Impact Factor 3.9 | CiteScore 4.3
More on impact ›

Review ARTICLE

Front. Med., 13 November 2020 | https://doi.org/10.3389/fmed.2020.581521

Clinical Characteristics, Diagnosis, and Treatment of Major Coronavirus Outbreaks

Rupinder Mann1, Abhilash Perisetti2, Mahesh Gajendran3, Zainab Gandhi4, Chandraprakash Umapathy5 and Hemant Goyal6*
  • 1Department of Internal Medicine, Saint Agnes Medical Center, Fresno, CA, United States
  • 2Division of Gastroenterology and Hepatology, Department of Internal Medicine, University of Arkansas for Medical Sciences, Little Rock, AR, United States
  • 3Department of Internal Medicine, Paul L Foster School of Medicine, Texas Tech University, El Paso, TX, United States
  • 4Department of Medicine, Geisinger Community Medicine Center, Scranton, PA, United States
  • 5Division of Gastroenterology and Hepatology, Department of Internal Medicine, The University of Texas Health Science Center at San Antonio, San Antonio, TX, United States
  • 6Division of Gastroenterology and Hepatology, Department of Internal Medicine, The Wright Center of Graduate Medical Education, Scranton, PA, United States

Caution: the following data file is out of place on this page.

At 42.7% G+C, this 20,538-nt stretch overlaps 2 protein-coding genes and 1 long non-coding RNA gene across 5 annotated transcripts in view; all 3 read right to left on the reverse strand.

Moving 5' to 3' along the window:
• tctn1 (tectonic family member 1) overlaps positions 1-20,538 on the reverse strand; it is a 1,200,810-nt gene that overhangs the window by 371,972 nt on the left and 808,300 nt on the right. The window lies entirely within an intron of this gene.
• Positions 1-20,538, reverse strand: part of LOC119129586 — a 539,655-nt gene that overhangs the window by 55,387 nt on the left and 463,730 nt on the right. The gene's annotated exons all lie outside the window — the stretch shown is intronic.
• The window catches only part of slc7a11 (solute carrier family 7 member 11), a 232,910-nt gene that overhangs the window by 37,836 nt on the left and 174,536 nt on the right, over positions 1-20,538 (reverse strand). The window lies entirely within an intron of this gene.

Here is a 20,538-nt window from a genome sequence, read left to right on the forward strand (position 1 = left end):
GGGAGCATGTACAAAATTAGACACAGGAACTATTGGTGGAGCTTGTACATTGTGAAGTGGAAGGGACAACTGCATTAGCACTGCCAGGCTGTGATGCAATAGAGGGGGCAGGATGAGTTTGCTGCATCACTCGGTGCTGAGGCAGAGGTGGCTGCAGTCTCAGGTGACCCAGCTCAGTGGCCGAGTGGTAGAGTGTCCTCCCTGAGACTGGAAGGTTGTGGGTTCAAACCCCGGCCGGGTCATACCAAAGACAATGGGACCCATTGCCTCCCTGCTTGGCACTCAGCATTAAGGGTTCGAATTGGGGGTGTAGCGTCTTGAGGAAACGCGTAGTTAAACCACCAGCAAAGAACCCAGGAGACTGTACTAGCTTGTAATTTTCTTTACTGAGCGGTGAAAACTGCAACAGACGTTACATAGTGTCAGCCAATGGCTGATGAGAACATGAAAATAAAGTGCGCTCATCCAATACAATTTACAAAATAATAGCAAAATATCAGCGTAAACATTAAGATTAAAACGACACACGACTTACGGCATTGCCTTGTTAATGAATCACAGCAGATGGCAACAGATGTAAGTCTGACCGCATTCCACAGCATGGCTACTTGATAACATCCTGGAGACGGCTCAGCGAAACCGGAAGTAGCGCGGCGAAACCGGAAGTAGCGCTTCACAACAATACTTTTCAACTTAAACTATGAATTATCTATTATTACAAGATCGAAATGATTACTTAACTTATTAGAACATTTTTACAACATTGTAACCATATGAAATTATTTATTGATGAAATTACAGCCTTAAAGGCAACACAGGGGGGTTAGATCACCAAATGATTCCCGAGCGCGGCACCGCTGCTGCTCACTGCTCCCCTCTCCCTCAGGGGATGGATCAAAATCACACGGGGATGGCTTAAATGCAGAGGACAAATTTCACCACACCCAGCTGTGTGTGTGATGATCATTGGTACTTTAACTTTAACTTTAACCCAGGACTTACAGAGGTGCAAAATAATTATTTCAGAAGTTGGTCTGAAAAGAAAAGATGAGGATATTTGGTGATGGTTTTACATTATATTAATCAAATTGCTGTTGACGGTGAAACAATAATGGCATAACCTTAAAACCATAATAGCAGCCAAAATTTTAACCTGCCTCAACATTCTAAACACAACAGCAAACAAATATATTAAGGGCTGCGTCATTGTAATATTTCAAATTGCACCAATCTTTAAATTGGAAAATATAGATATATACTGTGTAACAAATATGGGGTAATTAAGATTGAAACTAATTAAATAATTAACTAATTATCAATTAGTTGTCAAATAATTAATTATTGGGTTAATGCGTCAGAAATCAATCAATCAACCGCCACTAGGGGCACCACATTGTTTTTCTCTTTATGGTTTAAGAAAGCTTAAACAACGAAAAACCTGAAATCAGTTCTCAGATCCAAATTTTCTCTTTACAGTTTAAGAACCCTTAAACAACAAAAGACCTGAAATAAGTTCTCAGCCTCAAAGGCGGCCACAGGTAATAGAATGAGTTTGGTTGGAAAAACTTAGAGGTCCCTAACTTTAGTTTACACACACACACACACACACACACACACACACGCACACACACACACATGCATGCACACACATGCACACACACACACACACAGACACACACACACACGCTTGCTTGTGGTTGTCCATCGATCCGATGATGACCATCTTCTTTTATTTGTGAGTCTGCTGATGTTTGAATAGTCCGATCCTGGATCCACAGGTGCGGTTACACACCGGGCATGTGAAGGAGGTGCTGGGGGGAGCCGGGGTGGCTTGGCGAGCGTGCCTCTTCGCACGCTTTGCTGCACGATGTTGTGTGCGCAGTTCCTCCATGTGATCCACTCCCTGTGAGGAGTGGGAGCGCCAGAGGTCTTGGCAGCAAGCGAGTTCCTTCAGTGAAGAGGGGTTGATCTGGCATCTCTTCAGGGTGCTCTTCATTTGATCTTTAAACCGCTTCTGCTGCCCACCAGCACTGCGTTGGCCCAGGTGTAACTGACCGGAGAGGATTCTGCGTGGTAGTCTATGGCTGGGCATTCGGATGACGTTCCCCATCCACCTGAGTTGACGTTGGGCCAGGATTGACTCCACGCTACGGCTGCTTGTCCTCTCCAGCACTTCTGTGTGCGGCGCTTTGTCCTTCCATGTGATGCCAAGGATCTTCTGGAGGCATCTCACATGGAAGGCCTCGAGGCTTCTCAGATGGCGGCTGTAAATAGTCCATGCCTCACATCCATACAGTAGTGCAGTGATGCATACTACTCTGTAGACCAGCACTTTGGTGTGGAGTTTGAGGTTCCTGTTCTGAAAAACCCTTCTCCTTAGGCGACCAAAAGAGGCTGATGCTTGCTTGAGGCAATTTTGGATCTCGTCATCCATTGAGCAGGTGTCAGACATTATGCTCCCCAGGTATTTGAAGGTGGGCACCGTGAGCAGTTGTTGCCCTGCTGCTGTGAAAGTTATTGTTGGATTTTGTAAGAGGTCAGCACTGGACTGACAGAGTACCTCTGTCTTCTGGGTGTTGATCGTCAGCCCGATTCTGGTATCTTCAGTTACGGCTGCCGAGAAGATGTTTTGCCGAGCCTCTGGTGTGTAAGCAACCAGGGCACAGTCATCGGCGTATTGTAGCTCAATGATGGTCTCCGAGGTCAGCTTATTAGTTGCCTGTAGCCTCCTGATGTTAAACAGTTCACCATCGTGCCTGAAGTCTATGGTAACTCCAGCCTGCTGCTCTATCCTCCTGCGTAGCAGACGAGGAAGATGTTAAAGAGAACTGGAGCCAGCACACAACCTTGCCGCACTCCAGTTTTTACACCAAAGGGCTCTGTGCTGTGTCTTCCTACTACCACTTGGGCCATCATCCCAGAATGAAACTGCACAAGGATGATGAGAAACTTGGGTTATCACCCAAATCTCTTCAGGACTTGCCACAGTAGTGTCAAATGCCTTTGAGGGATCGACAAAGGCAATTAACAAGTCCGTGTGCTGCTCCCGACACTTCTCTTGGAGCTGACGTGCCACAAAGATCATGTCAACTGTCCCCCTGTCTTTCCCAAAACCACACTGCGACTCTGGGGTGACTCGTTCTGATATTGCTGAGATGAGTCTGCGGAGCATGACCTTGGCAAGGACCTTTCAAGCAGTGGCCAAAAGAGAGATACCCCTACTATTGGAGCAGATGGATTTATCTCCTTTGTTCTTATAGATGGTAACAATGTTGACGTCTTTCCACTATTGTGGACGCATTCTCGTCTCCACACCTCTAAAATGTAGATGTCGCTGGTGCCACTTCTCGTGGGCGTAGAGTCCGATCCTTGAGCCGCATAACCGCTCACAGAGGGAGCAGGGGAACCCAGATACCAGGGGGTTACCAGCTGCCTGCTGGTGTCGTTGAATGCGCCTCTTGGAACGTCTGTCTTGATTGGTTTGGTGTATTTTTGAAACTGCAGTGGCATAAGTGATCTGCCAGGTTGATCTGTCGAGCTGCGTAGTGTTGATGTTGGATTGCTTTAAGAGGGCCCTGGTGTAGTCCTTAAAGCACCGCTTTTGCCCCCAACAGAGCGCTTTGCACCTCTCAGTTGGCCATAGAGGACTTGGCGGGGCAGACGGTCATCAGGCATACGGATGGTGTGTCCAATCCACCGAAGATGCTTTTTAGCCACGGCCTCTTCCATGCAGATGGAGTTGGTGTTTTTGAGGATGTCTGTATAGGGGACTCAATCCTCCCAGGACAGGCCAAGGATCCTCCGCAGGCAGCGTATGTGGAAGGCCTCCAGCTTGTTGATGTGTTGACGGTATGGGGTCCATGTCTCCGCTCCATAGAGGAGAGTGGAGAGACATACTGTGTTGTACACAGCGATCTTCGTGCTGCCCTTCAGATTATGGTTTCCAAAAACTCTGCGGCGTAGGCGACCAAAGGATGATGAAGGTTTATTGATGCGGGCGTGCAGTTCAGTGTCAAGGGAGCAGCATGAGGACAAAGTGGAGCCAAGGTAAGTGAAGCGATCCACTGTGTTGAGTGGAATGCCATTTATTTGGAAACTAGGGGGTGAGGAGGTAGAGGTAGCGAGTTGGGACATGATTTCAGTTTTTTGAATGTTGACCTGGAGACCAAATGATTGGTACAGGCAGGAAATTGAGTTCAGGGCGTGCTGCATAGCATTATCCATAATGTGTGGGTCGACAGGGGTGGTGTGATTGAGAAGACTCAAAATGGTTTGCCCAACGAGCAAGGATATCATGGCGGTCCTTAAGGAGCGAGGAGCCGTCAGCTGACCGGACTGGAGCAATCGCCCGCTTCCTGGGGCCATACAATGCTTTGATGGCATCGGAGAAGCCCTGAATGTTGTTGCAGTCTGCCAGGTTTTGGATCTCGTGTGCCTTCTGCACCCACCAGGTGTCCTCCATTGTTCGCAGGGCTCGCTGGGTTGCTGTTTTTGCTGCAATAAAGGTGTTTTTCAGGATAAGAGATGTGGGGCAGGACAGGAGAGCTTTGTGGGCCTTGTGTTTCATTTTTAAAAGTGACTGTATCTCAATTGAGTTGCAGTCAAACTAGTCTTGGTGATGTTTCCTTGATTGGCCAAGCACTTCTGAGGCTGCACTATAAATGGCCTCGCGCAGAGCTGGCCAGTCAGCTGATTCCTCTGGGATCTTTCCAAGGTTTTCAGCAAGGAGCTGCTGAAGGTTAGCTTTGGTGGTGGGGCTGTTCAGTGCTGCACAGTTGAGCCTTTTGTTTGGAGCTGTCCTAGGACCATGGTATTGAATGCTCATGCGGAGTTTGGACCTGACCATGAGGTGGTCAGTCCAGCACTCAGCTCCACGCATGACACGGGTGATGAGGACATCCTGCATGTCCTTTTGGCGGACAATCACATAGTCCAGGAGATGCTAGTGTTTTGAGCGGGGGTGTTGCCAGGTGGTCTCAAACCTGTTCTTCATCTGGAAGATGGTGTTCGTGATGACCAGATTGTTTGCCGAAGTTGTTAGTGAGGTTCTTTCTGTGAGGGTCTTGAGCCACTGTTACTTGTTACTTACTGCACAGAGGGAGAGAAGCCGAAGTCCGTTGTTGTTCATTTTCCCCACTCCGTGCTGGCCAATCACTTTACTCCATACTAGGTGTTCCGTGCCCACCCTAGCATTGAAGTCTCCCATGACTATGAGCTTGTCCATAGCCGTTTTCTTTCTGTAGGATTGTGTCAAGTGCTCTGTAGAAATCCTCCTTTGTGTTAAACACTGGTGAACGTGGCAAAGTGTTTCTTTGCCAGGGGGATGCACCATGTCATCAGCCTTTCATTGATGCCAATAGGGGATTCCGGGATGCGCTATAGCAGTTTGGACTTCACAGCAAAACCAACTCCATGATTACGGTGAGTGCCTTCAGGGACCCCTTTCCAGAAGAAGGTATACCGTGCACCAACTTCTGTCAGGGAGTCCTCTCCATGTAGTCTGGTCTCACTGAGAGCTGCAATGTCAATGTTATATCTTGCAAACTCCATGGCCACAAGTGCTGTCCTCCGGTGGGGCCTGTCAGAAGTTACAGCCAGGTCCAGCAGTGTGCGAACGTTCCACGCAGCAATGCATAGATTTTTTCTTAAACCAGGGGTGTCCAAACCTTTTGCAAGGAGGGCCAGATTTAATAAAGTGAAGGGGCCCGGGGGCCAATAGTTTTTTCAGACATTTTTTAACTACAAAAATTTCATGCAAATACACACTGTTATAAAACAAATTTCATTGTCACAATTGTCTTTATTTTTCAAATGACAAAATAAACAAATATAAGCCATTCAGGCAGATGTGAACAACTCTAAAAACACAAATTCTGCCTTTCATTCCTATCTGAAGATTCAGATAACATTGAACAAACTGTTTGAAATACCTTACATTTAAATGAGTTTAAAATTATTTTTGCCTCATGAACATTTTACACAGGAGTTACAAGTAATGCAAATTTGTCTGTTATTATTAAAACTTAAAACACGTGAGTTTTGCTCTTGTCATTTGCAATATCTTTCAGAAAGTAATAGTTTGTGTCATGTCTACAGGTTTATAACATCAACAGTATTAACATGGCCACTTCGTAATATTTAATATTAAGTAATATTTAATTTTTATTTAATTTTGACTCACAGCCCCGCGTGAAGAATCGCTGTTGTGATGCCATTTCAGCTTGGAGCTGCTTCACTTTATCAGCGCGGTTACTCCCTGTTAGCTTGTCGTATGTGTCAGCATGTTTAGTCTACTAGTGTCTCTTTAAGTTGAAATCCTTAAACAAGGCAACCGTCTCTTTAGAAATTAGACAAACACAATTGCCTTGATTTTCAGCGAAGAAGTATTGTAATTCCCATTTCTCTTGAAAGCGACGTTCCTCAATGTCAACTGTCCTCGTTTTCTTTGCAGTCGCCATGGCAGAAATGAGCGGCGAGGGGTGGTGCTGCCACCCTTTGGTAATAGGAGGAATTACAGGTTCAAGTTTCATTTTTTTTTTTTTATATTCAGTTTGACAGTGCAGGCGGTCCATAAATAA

Human coronavirus infections have been known to cause mild respiratory illness. It changed in the last two decades as three global outbreaks by coronaviruses led to significant mortality and morbidity. SARS CoV-1 led to the first epidemic of the twenty first century due to coronavirus. SARS COV-1 infection had a broad array of symptoms with respiratory and gastrointestinal as most frequent. The last known case was reported in 2004. Middle East respiratory syndrome coronavirus (MERS-CoV) led to the second outbreak in 2012, and case fatality was much higher than SARS. MERS-CoV has a wide array of clinical presentations from mild, moderate to severe, and some patients end up with acute respiratory distress syndrome (ARDS). The third and recent outbreak by severe acute respiratory syndrome coronavirus-2 (SARS-CoV-2) started in December 2019, which lead to a global pandemic. Patients with SARS-CoV2 infection can be asymptomatic or have a range of symptoms with fever, cough, and shortness of breath being most common. Reverse transcriptase-Polymerase chain reaction (RT-PCR) is a diagnostic test of choice for SARS CoV-1, MERS-CoV, and SARS CoV-2 infections. This review aims to discuss epidemiological, clinical features, diagnosis, and management of human coronaviruses with a focus on SARS CoV-1, MERS-CoV, and SARS CoV-2.

Introduction